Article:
Teacher retention is an important issue, but to create good policy, it is important to get the facts right — and some of the conventional wisdom is off base.
1. Teachers’ turnover rates are comparable to those of similarly educated professionals, though higher than in some other professional occupations.
NPR reported that teachers’ 8 percent turnover rate is “a lot higher than other professions,” citing a graphic produced by the National Commission on Teaching and America’s Future. The graphic, which didn’t cite a source, said teachers have 15.7 percent annual turnover, compared with 11.9 percent in “other fields.” The data appears to come from a 1998 survey of attrition among “all non-teaching occupations” compared with a 2000–01 examination of teacher turnover, which combines rates at which teachers left the profession (8.4 percent) and switched schools (7.3 percent).
For a variety of methodological reasons, it’s challenging to make clean comparisons between professions, but a 2007 study found that teachers actually have turnover rates comparable to those of similarly educated professionals. The authors concluded, “Our results suggest that the average rate of teacher turnover is very close to similar professions, contrary to the conventional wisdom. It is slightly higher than that of nurses, but lower than accountants and social workers.” The same study found that teachers appear to retire at younger ages than similar professionals.
However, Richard Ingersoll, a leading researcher on teacher turnover at the University of Pennsylvania, said his work has shown that teachers do have higher attrition than some professionals, such as lawyers and architects.
2. Research does not support the idea that testing and accountability are driving a large number of teachers away.
The NPR story quoted a teacher who said she quit because “The schools are being run a little bit more like on a business model of constantly collecting data, and then [that’s] driving all of our decisions.”
No doubt, some teachers leave the profession because of the increased emphasis on data, accountability and evaluation. However, there is very little evidence that such policies have led to substantial increases in teacher turnover or burnout, with the exception of schools directly affected by accountability sanctions. Recently, a study came out showing that No Child Left Behind, often blamed for the increased focus on testing, had little effect on the rates at which teachers leave the profession.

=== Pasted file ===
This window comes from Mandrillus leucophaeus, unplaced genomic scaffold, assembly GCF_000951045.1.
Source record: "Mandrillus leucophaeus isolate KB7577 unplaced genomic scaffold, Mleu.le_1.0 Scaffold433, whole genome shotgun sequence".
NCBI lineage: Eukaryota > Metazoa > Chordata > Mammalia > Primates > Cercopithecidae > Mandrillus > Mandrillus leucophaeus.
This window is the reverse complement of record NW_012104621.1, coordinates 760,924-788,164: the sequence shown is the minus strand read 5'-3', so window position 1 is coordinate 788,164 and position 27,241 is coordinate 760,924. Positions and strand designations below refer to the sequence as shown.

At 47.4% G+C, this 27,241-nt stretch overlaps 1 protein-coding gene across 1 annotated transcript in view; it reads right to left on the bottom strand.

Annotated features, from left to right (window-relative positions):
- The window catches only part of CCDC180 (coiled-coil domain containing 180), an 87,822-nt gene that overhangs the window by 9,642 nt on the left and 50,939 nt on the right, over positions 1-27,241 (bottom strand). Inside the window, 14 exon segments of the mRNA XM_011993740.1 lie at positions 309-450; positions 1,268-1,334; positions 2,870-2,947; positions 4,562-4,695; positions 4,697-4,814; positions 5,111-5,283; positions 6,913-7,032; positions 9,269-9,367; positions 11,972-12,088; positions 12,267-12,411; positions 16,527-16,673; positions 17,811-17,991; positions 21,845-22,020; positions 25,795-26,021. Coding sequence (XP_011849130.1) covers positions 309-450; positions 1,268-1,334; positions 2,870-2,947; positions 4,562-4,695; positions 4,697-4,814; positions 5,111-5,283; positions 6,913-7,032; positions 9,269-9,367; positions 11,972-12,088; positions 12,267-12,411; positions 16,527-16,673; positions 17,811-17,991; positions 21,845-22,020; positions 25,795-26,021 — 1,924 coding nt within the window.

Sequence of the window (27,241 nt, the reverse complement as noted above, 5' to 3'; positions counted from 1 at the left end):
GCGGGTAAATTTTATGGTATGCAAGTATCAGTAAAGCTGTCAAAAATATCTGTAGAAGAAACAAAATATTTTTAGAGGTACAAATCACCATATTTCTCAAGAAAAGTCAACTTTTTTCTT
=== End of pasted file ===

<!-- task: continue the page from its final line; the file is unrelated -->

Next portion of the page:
3. Most teachers who leave the classroom stay in education.
Of teachers who do leave the classroom, most do not change professions. As Stanford professor Tom Dee pointed out, less than 8 percent of teachers leave for professions outside education. In fact, the vast majority who remain in the labor force continue to work in a school or district in some capacity — as, for example, principals, instructional coaches and district administrators. This may be a good thing, insofar as accomplished teachers move up to supervise or support other educators. A large share of teachers who leave do so to retire or care for a family member.
4. Not all turnover is created equal — and some may be good.
The fact that many teachers remain in the education field doesn’t mean policymakers shouldn’t worry about turnover rates. Teacher turnover and school switching can have many costs: time and money to recruit new educators, less-effective replacement teachers, loss of institutional knowledge, and the instability caused by a churning workforce.
However, some research has found that turnover can be beneficial, as measured by student achievement. Studies in Washington, D.C., New York City, Chicago and Charlotte have shown that students benefit when less-effective teachers leave. There is also evidence that struggling teachers are especially likely to depart the profession of their own volition.
“You’d never get 100 percent retention, and you wouldn’t want it,” said Ingersoll.
5. The rate of teachers switching schools is a particular concern in high-poverty schools.
School switching can be a good thing if it improves the fit between teacher and school; however, if teachers are more likely to move out of certain schools, this could exacerbate inequities. Indeed, teachers in high-poverty schools are significantly more likely to change schools. Research in New York City has found that effective novice teachers frequently switch from a low-achieving school to a higher-achieving one.
6. Teachers of color turn over and switch schools at higher rates than white teachers.
Research has found that teachers of color are more likely to leave the profession or change schools than their white colleagues. This is troubling in light of efforts to increase the number of teachers of color, given strong evidence that black students in particular benefit from having black teachers.
7. Teacher training is an important predictor of likelihood to stay in the classroom — but it’s not clear why.